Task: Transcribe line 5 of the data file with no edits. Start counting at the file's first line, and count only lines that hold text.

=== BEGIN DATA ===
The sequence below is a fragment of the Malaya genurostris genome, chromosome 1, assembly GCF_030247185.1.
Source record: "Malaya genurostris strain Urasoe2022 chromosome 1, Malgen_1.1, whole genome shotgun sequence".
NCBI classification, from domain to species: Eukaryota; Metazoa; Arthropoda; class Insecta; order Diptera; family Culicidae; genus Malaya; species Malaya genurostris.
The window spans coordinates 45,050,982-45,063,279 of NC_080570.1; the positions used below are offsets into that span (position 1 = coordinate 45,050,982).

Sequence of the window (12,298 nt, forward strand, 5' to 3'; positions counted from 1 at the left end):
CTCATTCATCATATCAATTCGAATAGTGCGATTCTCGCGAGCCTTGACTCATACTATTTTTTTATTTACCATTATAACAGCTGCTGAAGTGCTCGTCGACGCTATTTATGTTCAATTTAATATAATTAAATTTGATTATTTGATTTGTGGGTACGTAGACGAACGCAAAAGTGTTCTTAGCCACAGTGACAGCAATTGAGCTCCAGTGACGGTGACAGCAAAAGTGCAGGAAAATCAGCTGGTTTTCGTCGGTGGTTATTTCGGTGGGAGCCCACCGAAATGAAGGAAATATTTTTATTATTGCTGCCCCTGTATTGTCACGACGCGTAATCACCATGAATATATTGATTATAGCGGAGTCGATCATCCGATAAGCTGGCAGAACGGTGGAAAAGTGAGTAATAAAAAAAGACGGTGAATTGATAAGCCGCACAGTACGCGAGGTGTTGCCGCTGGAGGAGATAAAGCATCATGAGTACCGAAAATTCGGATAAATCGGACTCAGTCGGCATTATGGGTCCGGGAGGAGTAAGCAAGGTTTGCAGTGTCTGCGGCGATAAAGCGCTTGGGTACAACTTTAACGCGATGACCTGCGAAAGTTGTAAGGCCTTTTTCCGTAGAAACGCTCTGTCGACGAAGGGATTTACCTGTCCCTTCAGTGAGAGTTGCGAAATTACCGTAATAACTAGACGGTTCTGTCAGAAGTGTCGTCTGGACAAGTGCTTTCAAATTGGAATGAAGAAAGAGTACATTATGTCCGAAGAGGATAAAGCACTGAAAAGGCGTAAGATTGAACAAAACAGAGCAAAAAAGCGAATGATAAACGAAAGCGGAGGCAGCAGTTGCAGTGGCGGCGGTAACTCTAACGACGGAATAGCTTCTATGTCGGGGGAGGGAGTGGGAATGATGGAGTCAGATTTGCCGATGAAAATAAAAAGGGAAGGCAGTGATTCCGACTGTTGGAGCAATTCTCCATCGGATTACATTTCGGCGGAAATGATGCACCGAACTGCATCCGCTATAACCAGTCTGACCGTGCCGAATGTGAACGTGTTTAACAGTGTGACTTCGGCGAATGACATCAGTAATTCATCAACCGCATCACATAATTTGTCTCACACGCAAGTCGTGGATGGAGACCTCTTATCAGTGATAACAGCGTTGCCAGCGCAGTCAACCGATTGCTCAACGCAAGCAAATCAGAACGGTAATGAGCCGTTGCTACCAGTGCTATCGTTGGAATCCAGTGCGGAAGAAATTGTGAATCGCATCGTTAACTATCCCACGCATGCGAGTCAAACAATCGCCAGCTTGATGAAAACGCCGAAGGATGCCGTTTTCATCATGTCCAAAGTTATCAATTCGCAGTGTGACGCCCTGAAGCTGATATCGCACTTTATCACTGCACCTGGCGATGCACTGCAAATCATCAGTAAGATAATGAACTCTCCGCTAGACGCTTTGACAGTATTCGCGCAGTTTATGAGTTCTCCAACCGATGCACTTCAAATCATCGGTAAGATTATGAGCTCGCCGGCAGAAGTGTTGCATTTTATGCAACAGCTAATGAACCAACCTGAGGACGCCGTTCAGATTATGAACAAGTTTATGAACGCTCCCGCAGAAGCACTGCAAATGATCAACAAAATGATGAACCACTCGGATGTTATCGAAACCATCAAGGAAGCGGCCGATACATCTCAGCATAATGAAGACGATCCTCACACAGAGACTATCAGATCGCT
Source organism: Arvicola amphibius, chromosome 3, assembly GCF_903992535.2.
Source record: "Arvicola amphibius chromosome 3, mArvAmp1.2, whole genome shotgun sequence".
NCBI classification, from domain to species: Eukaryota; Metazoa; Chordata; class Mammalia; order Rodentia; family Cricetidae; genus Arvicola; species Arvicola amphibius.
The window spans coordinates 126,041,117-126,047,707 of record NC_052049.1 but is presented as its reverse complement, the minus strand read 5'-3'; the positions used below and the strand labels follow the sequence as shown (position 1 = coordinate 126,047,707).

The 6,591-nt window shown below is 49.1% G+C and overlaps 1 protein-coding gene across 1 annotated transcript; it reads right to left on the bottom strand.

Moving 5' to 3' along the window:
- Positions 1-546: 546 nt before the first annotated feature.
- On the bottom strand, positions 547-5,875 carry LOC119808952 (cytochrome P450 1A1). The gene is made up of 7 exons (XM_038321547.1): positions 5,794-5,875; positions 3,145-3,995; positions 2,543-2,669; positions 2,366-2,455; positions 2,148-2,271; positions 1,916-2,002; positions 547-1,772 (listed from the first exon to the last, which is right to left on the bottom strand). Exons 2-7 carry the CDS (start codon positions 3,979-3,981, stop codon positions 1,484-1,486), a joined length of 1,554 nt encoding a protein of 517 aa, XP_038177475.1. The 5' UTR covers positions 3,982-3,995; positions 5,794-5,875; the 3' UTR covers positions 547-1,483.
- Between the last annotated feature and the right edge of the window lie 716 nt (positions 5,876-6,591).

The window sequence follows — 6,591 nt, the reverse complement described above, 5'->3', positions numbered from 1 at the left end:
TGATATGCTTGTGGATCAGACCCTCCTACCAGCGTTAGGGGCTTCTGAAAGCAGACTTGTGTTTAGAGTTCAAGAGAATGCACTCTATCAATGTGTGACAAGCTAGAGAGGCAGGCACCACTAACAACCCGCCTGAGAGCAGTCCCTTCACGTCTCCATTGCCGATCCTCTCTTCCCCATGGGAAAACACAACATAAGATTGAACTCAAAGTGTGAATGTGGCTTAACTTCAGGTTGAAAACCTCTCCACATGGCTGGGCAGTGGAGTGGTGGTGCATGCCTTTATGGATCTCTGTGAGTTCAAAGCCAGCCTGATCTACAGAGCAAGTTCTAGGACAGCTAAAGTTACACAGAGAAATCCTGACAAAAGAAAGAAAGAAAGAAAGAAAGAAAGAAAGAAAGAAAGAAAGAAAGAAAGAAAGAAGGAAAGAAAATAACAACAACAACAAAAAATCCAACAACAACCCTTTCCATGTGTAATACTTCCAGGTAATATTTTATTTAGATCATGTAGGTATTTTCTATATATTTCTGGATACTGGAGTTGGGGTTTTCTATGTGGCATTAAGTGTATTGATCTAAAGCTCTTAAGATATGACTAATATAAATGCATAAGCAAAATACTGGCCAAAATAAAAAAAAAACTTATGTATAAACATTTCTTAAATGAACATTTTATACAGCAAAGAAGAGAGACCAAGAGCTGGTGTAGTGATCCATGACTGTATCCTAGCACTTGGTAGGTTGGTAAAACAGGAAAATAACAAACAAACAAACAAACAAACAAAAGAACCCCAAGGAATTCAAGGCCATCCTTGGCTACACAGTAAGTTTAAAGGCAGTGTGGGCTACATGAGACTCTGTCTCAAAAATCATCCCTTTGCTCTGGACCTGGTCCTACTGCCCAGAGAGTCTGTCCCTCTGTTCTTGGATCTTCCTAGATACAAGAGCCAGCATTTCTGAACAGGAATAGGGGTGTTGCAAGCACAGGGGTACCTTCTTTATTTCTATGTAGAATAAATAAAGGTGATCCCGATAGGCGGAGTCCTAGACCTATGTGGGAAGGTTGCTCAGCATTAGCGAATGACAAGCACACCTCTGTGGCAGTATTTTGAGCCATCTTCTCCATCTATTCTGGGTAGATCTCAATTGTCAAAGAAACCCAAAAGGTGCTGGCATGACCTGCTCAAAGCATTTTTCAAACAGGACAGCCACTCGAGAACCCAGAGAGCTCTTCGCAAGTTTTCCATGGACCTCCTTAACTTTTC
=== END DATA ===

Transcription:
Sequence of the window (12,298 nt, forward strand, 5' to 3'; positions counted from 1 at the left end):